Stonehenge - another perspective

Posted on 07/11/08 by Olwen Williams-Thorpe

Open2net -- History / Arts Blog


Timewatch has always had an interest in new areas of research and in examining topics which inspire debate. Stonehenge in particular prompted lively comments on our Timewatch forum. Here Dr. Olwen Williams-Thorpe, an archaeological scientist, presents her own perspective on Darvill and Wainwright's theory as explored by the Timewatch Stonehenge programme.

The central theme of the program was the hypothesis that Stonehenge was a prehistoric ‘healing’ centre. The perceived power of the site, we were told, was due to the ‘bluestones’, which had been quarried in the Carn Menyn area of Preseli (South Wales), an outcrop chosen because of the special ‘healing’ springs found there.

Unfortunately, this simply does not fit the geological evidence.

My work includes extensive research into the bluestones at Stonehenge which started in 1987 when I and a small group of OU colleagues were granted the unique privilege of drilling some tiny samples from the bluestones for modern geochemical investigation. Since that time, I've carried out hundreds of analyses of bluestones from both Stonehenge and Preseli.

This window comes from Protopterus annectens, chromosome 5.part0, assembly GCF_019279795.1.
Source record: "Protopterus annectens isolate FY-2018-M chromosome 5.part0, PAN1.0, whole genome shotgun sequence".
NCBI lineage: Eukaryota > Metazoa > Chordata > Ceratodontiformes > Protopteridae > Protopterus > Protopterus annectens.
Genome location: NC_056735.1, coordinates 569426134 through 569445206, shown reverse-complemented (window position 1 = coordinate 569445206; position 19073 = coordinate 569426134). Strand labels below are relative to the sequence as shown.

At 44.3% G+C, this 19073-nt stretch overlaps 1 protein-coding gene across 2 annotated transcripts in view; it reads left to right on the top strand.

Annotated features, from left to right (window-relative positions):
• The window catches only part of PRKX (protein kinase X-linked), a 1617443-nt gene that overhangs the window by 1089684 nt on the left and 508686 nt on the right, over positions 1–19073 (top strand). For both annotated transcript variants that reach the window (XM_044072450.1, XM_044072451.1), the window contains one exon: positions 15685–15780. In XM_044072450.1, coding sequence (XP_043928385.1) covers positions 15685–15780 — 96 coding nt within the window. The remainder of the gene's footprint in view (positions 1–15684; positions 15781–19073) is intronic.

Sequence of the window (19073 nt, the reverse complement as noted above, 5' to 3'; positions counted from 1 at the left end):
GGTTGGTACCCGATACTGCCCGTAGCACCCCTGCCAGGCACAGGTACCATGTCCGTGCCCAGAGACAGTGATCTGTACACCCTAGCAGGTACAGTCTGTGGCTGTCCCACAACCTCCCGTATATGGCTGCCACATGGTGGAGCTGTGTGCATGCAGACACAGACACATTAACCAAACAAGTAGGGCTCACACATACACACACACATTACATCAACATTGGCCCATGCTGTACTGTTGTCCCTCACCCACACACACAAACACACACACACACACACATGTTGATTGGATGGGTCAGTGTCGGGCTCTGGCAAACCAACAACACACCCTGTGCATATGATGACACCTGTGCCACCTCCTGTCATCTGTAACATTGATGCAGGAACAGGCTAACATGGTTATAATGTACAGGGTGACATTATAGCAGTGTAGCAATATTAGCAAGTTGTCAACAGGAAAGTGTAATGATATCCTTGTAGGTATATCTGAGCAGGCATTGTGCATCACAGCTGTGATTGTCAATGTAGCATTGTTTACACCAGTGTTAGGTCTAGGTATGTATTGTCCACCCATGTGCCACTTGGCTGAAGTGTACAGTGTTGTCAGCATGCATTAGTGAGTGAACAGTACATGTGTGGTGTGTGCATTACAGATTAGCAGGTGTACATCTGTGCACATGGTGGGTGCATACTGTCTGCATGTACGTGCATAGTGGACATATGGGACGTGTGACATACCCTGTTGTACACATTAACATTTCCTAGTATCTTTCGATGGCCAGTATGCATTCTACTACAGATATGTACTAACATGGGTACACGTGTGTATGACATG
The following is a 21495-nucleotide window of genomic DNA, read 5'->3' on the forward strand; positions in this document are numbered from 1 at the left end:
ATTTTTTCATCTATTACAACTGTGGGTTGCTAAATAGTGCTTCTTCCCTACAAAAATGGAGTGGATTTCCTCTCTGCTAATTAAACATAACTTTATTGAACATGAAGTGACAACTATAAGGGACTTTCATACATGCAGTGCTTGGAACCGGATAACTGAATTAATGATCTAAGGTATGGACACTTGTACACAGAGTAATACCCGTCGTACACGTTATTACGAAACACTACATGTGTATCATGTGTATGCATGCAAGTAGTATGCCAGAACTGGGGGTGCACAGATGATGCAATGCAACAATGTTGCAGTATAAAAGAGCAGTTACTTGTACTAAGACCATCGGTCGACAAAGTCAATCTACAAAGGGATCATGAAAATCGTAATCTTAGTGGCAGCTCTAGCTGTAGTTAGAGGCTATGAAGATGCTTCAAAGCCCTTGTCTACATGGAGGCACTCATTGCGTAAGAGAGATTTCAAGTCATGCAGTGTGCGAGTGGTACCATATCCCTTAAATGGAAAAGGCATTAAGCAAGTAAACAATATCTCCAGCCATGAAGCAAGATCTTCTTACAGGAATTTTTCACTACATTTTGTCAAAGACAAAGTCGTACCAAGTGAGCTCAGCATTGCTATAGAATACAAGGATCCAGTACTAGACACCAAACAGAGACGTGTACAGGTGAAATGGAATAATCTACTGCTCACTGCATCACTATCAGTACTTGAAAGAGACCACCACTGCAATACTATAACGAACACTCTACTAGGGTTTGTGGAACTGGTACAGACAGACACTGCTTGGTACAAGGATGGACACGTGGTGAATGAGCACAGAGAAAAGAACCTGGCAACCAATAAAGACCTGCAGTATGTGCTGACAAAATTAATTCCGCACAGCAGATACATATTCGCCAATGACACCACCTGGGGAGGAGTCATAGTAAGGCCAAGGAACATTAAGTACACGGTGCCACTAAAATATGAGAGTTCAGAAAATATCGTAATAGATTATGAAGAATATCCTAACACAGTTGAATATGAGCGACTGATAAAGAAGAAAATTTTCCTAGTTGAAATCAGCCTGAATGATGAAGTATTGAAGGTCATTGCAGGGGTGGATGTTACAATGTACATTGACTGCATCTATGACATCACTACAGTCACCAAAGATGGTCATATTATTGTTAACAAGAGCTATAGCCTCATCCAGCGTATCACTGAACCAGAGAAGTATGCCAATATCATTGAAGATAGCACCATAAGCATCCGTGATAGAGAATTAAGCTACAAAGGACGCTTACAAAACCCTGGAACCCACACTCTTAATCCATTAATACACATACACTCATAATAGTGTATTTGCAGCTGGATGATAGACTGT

As a result it is clear to me that the bluestones actually come from all over South Wales. They are a rag-bag mix of many rock types; there are dolerites from Preseli, rhyolites from the north Pembrokeshire coast, sandstones from the Senni Beds many miles from Preseli.

Even those stones that do originate in Preseli are from at least three different outcrops – Carn Ddafad las, Carn Breseb, and either Carn Menyn or the geochemically similar Carn Goedog. It is by no means certain that any of them came from Carn Menyn itself.

The large ‘Altar Stone’, a key feature of the bluestone settings at Stonehenge, certainly does not come from anywhere near Preseli. Its petrographic characteristics mean that it cannot come from that area; it must be from far further east, perhaps the Brecon Beacons.